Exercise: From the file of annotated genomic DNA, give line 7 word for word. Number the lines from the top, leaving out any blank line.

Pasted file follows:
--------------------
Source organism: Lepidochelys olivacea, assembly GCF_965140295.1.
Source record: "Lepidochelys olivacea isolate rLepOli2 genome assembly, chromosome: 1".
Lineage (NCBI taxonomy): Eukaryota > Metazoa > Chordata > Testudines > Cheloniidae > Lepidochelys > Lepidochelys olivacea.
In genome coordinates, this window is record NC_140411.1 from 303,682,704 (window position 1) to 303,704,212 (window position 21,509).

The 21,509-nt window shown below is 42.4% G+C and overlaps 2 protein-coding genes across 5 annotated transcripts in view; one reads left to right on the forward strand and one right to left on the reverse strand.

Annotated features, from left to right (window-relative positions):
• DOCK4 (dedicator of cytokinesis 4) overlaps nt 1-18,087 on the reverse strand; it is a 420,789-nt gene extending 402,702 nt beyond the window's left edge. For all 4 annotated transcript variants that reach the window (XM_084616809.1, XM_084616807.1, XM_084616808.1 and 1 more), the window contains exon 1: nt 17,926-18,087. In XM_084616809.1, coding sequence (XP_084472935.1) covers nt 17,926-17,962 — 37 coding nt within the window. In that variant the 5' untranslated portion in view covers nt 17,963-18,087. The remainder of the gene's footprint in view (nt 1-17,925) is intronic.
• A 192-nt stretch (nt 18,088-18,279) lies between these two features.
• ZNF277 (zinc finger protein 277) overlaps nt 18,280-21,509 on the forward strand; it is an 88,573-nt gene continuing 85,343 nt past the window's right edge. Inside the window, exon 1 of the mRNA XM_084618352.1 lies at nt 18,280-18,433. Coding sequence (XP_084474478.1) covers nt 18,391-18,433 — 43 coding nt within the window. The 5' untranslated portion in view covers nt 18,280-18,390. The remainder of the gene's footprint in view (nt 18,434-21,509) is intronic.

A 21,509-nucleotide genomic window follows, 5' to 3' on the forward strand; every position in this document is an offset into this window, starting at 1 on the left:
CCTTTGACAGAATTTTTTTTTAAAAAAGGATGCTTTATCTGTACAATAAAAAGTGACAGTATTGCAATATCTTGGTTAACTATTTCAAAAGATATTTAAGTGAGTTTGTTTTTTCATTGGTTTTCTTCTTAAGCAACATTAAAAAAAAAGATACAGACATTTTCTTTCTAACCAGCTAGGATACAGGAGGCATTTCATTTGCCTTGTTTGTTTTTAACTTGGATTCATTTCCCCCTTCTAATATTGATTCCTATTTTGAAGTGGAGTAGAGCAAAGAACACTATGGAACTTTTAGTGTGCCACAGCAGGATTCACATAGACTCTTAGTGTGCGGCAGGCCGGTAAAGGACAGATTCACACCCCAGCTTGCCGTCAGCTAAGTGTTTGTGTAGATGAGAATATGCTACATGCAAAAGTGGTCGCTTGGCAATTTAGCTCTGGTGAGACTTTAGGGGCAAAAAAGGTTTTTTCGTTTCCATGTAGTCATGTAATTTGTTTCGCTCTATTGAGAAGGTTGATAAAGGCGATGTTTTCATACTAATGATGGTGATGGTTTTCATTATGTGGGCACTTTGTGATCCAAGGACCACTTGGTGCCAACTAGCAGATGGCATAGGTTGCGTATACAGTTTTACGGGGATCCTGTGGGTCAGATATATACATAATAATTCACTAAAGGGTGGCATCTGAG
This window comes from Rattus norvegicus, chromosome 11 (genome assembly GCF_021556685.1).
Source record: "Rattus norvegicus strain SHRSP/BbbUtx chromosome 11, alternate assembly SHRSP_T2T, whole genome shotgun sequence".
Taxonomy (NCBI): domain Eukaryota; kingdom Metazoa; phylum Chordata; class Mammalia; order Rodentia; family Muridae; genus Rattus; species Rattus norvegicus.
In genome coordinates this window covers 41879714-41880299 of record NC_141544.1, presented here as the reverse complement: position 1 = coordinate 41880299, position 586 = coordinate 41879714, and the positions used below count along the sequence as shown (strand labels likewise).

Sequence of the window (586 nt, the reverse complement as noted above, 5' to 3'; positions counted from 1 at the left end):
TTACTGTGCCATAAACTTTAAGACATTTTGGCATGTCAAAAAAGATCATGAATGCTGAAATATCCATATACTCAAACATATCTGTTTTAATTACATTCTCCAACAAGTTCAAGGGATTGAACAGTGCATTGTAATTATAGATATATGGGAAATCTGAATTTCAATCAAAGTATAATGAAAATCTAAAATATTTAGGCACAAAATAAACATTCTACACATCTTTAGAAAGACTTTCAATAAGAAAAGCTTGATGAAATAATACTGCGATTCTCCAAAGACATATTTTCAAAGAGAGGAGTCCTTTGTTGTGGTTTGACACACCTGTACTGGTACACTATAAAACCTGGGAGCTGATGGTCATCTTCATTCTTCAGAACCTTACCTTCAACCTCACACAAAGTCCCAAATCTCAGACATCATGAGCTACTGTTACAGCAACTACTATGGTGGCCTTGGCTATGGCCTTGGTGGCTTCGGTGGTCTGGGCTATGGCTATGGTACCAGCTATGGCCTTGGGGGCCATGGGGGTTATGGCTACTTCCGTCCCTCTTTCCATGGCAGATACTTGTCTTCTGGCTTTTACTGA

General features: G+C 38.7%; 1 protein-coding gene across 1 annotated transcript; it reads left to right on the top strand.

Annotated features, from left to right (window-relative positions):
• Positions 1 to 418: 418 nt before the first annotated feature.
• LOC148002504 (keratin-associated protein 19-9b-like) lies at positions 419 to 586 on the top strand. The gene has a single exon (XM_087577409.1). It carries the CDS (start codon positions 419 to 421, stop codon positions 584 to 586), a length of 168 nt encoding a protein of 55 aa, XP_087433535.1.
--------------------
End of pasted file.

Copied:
• DOCK4 (dedicator of cytokinesis 4) overlaps nt 1-18,087 on the reverse strand; it is a 420,789-nt gene extending 402,702 nt beyond the window's left edge. For all 4 annotated transcript variants that reach the window (XM_084616809.1, XM_084616807.1, XM_084616808.1 and 1 more), the window contains exon 1: nt 17,926-18,087. In XM_084616809.1, coding sequence (XP_084472935.1) covers nt 17,926-17,962 — 37 coding nt within the window. In that variant the 5' untranslated portion in view covers nt 17,963-18,087. The remainder of the gene's footprint in view (nt 1-17,925) is intronic.